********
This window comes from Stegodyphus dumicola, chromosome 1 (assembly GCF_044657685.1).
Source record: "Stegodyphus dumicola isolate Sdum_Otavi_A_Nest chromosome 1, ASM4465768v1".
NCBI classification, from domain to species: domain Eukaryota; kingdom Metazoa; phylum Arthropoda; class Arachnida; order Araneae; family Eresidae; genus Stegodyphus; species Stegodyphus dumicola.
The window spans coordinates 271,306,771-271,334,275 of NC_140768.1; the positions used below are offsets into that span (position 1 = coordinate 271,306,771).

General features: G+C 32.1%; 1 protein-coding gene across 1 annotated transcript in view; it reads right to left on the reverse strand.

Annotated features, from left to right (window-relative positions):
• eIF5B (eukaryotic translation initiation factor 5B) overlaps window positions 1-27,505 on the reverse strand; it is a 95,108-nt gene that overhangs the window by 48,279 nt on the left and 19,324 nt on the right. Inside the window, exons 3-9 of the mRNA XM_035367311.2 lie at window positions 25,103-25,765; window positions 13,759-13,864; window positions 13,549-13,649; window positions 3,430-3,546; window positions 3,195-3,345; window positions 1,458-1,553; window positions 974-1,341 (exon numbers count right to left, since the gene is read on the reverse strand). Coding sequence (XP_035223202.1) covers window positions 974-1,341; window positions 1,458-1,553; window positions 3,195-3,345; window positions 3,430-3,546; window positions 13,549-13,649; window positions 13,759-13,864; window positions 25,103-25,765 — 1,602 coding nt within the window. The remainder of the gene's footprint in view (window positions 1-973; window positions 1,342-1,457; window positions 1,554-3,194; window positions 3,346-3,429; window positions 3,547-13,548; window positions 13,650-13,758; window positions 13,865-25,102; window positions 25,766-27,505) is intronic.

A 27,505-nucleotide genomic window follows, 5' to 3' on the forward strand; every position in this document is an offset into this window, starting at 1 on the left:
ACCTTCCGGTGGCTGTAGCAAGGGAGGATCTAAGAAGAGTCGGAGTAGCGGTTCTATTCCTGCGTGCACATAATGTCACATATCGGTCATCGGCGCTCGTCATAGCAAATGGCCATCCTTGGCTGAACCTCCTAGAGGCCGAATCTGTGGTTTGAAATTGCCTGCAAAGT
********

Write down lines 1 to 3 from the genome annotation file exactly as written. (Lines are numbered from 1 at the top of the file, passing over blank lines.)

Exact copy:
This window comes from Stegodyphus dumicola, chromosome 1 (assembly GCF_044657685.1).
Source record: "Stegodyphus dumicola isolate Sdum_Otavi_A_Nest chromosome 1, ASM4465768v1".
NCBI classification, from domain to species: domain Eukaryota; kingdom Metazoa; phylum Arthropoda; class Arachnida; order Araneae; family Eresidae; genus Stegodyphus; species Stegodyphus dumicola.